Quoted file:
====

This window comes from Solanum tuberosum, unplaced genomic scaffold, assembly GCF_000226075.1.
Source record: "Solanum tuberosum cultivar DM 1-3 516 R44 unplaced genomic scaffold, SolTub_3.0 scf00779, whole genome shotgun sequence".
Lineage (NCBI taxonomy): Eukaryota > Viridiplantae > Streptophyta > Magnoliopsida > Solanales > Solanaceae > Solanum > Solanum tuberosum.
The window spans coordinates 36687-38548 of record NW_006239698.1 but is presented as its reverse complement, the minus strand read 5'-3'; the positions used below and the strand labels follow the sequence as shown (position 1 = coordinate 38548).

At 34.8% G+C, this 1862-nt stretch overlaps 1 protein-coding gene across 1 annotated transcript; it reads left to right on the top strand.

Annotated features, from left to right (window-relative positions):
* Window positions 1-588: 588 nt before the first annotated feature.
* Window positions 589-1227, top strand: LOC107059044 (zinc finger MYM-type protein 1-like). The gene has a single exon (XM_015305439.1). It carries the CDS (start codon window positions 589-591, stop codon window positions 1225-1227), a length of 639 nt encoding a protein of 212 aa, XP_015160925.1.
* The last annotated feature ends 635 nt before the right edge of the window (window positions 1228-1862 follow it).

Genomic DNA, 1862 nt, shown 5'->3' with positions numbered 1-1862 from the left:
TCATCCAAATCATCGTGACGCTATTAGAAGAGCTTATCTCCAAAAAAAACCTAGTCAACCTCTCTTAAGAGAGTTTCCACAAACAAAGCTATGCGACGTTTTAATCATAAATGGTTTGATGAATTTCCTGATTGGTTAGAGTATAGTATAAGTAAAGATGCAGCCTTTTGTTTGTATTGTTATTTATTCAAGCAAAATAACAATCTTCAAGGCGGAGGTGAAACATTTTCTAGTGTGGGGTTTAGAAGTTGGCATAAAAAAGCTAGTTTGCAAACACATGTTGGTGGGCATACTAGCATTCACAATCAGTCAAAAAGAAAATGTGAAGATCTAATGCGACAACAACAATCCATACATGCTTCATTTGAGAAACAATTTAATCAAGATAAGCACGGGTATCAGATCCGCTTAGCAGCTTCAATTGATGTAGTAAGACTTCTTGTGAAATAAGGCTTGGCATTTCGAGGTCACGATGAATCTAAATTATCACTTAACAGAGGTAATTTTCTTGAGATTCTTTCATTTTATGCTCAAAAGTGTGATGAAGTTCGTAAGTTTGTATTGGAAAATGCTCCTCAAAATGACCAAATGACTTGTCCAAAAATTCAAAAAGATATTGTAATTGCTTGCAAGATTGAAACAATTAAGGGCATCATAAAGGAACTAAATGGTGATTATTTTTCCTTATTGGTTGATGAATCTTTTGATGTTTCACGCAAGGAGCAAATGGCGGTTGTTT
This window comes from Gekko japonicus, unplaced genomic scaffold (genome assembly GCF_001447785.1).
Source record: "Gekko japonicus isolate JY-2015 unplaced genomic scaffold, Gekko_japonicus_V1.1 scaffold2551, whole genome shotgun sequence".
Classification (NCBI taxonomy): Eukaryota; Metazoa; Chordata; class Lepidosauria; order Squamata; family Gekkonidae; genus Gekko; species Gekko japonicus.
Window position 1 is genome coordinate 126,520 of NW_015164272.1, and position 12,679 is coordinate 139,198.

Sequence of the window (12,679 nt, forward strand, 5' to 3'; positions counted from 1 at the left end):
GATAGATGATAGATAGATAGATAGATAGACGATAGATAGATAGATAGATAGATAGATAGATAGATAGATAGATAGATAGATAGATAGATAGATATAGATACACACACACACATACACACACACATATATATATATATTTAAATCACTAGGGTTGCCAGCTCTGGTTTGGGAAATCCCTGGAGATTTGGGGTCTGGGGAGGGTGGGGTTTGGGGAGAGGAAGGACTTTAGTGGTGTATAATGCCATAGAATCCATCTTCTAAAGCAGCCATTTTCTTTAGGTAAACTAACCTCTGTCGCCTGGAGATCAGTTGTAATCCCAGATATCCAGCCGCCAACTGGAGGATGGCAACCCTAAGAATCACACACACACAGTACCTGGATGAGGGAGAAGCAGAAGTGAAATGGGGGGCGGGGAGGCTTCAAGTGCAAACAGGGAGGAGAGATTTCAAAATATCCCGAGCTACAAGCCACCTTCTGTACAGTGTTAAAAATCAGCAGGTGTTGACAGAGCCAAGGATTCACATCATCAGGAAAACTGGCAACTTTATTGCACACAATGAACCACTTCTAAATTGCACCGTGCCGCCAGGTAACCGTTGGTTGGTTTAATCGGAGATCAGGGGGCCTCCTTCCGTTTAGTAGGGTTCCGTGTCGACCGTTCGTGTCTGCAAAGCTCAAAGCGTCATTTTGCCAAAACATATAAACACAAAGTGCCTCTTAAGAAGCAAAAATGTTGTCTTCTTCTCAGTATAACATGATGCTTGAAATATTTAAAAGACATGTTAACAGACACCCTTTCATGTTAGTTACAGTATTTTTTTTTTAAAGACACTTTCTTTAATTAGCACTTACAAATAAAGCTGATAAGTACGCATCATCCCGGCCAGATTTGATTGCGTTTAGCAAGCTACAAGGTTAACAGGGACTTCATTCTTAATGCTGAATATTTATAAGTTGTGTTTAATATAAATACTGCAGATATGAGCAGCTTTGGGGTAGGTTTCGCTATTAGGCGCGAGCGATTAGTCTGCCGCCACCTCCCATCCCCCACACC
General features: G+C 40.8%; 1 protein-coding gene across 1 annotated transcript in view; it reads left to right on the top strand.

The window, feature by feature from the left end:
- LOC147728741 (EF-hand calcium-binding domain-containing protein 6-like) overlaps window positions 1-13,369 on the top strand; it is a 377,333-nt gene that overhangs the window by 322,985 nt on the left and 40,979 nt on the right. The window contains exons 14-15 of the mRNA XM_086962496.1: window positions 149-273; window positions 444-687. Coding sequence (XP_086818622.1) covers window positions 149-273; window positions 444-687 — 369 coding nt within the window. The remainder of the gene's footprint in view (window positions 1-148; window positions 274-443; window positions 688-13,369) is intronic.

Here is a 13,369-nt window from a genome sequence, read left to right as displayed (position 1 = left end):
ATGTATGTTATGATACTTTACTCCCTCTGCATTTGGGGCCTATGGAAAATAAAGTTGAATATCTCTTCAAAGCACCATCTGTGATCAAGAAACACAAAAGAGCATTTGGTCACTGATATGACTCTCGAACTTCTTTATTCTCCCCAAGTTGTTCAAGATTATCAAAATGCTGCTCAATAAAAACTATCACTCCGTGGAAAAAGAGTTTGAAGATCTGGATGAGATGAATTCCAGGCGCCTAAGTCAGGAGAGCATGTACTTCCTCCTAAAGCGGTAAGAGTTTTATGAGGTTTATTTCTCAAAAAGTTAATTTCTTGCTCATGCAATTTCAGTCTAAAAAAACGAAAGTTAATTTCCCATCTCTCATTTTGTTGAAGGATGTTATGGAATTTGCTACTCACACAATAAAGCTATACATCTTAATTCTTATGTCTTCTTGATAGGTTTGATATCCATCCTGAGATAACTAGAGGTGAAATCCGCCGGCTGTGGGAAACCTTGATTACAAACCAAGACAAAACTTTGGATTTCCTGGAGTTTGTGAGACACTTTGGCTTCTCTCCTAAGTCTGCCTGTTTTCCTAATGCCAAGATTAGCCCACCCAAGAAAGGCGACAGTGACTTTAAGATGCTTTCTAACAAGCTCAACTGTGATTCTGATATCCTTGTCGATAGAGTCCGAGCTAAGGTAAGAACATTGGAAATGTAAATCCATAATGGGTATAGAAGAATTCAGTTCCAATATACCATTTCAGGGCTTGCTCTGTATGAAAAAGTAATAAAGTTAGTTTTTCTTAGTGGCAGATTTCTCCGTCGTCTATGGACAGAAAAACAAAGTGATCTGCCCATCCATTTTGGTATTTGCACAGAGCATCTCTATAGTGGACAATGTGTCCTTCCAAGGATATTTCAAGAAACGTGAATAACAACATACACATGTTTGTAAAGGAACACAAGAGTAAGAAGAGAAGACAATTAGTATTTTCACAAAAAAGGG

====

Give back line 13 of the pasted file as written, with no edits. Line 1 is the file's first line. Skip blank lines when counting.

Source record: "Gekko japonicus isolate JY-2015 unplaced genomic scaffold, Gekko_japonicus_V1.1 scaffold2551, whole genome shotgun sequence".